Tuesday, February 24, 2015


Developed at the same time as the Covenanter, the Crusader was intended to fulfill the role of a “medium” cruiser tank for independent operations. Produced in Mark I–III and CS versions, it was the principal British tank from 1941 onward. Special models: antiaircraft tank (turret removed in favor of 40mm Bofors mount); command tank; armored recovery vehicle; dozer; antimine roller; gun tractor for the 17-pounder (76.2mm) antitank gun.

The A15, which became the Mark VI Crusader, stemmed from the same requirement for a medium cruiser tank for independent action. Essentially an enlarged A13 Mark III, it was adopted over contending designs in large part because it included many elements of the A13 series, including the modified Christie suspension, and thus could be put into production faster. Its greater length (one additional bogie wheel on each side) offered improved trench-spanning capability. Ultimately nine firms produced the tank, designated the Crusader.

Produced in Marks I–III, the Mark I version weighed 42,560 pounds, had a crew of three men, a 340-hp engine for a speed of 27 mph (often exceeded), and was armed with a 2-pounder main gun and one machine gun. It carried maximum 40mm armor. Marks II and III carried heavier armor and also did not have the small front auxiliary machine gun turret, which proved of limited value. Its removal allowed greater ammunition storage. The Mark III also substituted a 6-pounder (57mm/2.24-inch) gun.

The Crusader first saw action in North Africa in June 1941. With a total of 5,300 produced by nine different firms, the Crusader was from 1941 the principal British-designed tank of the war. Fast and maneuverable, it was nonetheless insufficiently armored and outmatched by the German PzKpfw III’s 50mm main gun. It also fell victim to German 50mm, 75mm, and 88mm antitank guns. As soon as possible the British Army replaced the Crusader with the U.S. M3 and M4 mediums. Although obsolete as a medium tank, the Crusader was subsequently modified and served in a variety of roles until the end of the war, as an antiaircraft tank, tank recovery vehicle, antimine tank, combat engineer tank, and artillery tractor for the 17-pounder (76.2mm) gun.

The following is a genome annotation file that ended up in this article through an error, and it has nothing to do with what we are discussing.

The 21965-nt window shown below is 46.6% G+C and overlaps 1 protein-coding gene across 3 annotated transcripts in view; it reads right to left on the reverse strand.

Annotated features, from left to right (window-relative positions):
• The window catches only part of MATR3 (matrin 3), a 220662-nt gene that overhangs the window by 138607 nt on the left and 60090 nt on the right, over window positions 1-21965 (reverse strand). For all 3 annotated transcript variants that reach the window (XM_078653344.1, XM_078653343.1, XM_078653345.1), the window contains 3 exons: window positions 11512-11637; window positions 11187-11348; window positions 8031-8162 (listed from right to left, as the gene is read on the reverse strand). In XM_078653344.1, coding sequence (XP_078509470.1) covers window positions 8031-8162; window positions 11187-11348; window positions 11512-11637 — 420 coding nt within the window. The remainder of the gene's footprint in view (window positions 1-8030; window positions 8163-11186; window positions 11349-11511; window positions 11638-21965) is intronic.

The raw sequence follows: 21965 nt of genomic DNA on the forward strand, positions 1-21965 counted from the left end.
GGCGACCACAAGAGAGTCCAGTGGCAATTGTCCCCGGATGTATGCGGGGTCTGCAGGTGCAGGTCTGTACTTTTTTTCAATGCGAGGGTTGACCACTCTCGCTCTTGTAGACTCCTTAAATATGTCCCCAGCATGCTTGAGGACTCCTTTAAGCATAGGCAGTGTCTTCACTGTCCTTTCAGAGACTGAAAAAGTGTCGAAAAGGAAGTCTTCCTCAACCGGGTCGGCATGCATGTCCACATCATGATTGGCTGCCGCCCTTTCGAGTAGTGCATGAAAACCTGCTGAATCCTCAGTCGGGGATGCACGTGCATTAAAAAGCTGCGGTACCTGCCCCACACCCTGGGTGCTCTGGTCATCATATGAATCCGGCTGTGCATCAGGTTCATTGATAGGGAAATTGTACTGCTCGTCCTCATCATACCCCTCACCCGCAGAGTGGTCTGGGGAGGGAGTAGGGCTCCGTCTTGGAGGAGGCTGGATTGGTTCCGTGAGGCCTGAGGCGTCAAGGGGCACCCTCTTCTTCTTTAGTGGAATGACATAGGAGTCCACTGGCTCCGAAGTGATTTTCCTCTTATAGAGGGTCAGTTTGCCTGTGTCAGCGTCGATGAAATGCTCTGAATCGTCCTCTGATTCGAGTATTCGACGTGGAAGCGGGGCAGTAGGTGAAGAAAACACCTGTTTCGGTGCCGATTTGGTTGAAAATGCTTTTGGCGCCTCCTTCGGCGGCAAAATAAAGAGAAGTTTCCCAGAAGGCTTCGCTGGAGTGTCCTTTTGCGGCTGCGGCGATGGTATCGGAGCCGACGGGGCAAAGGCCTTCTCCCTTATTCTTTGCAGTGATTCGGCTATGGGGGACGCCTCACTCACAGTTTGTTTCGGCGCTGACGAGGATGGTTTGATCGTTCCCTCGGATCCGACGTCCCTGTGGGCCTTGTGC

The deficiencies of the Covenanter and Crusader medium cruiser tanks, demonstrated in the Battle for France and early fighting in North Africa, led to a crash British effort to develop a heavy cruiser tank capable of taking on and defeating the German Panzer PzKpfw III. Among specifications sought for the new tank were heavier armor (65mm on the hull front and 75mm on the turret), larger (60- inch) turret ring, more powerful engine, heavier (6-pounder) gun, weight of not more than 24 tons, speed of at least 24 mph, and above all greater mechanical reliability.

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